Above L-R: Roy Naudie, David Foster, Peter Fenton (up), Don Goodwin (down), Bill Love, Marien Cote, Bill Campbell, Dick Patterson. Do they look contrite? (comment on the class web site)
Article by 3857 Richard Patterson
Ah, the Great Eight (or as others called us, The Rec Room Rubbies). It was just before Christmas exams in Second Year (1954). It was Bill Love’s birthday and that evening we decided to celebrate it in the 2nd year Rec Room on the 2nd deck of Yeo Hall after Roll Call. I think we had only one mickey of rum among us all (and we were 19/20 years of age.) Dave Foster was not drinking but was sucking on rum and butter cough drops. Someone blew the whistle on us and seniors arrived. We did have the smell of rum on our breathes, Dave, only the cough drops.
We were charged of course. I heard that the Commandant, Gp Capt Bradshaw, wanted us tossed out. Sqn Ldr Tony Golab, the Staff Adjt, interceded and we got 21 days CB (confined to barracks) instead. Perhaps the fact that several of us played football and he was the first team coach (and we had won our league) may have been a factor.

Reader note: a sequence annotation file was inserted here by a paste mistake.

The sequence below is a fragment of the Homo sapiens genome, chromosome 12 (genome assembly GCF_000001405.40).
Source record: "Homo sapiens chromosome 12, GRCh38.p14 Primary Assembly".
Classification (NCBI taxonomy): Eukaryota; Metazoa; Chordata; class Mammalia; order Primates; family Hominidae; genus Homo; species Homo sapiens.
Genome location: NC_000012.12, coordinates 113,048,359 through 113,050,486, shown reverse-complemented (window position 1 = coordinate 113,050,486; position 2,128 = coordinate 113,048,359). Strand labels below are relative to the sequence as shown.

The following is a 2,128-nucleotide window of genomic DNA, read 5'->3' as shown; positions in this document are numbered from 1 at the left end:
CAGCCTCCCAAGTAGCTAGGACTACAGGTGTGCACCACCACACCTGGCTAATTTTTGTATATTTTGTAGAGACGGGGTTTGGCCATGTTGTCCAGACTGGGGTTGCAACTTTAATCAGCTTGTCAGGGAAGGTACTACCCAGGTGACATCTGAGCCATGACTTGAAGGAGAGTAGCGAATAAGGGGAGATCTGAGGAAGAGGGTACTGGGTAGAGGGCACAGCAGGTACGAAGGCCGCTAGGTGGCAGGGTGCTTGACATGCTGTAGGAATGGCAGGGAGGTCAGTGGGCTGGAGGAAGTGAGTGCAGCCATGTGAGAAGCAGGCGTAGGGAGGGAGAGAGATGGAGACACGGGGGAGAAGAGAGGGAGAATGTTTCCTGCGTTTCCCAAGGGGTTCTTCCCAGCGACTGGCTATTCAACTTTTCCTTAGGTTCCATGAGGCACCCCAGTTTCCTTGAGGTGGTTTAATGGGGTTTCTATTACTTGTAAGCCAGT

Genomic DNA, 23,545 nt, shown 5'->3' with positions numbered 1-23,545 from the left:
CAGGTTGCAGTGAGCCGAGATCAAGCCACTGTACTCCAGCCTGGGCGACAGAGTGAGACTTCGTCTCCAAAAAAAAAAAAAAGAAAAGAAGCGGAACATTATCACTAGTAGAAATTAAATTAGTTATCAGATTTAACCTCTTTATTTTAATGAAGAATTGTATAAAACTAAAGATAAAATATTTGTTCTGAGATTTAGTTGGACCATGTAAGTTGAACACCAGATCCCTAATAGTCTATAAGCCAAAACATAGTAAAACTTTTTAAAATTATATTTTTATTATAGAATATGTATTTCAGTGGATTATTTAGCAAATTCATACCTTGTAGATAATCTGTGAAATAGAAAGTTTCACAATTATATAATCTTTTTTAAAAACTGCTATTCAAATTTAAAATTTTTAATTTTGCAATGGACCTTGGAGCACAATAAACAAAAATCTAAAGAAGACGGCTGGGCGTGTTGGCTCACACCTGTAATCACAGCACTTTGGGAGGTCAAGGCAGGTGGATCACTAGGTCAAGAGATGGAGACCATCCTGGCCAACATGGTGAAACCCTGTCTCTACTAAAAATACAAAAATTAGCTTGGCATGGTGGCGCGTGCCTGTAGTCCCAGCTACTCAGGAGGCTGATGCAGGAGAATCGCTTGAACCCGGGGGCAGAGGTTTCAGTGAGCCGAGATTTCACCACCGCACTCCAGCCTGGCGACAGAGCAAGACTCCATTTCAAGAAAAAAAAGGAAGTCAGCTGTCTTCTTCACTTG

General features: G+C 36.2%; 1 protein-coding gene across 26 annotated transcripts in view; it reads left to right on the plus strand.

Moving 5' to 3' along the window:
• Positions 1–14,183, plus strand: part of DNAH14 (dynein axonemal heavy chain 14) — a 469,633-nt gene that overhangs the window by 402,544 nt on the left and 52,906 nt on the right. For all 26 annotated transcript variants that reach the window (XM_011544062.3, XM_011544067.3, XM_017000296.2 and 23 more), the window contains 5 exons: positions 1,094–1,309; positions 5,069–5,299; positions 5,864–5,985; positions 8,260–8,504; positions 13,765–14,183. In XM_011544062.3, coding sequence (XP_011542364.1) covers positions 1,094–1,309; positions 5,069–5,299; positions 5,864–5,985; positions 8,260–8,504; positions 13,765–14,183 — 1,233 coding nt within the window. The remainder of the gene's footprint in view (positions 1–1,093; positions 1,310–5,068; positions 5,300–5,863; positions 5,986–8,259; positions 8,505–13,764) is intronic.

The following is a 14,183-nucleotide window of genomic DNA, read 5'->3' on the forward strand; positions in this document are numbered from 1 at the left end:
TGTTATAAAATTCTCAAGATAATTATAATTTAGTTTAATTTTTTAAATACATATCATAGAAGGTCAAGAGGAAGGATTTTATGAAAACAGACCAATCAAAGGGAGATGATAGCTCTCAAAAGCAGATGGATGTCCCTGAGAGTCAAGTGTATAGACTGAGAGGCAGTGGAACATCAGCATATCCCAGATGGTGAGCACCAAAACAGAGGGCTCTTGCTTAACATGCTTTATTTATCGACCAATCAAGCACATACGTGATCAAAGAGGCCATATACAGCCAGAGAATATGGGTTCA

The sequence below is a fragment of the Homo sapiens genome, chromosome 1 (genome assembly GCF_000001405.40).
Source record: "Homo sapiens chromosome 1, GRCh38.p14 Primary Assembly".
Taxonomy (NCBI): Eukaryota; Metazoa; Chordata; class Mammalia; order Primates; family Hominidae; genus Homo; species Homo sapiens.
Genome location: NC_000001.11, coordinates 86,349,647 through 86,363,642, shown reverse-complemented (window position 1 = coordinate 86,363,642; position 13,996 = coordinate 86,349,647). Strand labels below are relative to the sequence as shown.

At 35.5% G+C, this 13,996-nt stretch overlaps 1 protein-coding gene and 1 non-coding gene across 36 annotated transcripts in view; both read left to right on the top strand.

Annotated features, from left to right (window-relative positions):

CB included early morning inspection and drill, after classes inspection and drill and often fatigues, inspection after Tattoo Roll Call (at 2210 hrs) plus we had to wear No 1’s to class all day, then get them ready for the next inspection. It was designed to wear us down. In fact, it drove us together. One morning we found Peter still in the sack and asleep just before parade time. We physically lifted him out, dressed him and got him on the square before he really woke up.
At lunch and dinner, we had our own table (for 8) in the middle row. Dave Foster, our poet, wrote us a tune which we sang to the waitresses on our last lunch thanking them for their kindness. The Wing burst into applause. The photo is from our last day on CB.
There were only 21 days to Christmas exams when this started. Some didn’t survive the exams (or had enough). I remember that Dave wrote tone poems instead of answering the exam questions. Bill Love (the honoree) figured that it was time for him to start soldiering for real and went off to an infantry regiment.
Great salty dip from the 50s!
Interesting how disipline morphed through the years — 5 Sqn rooks in ’75 were sent in front of a Firing Squad (who fired blanks – as Bobby Hills has recounted)!!! Cheers, Pete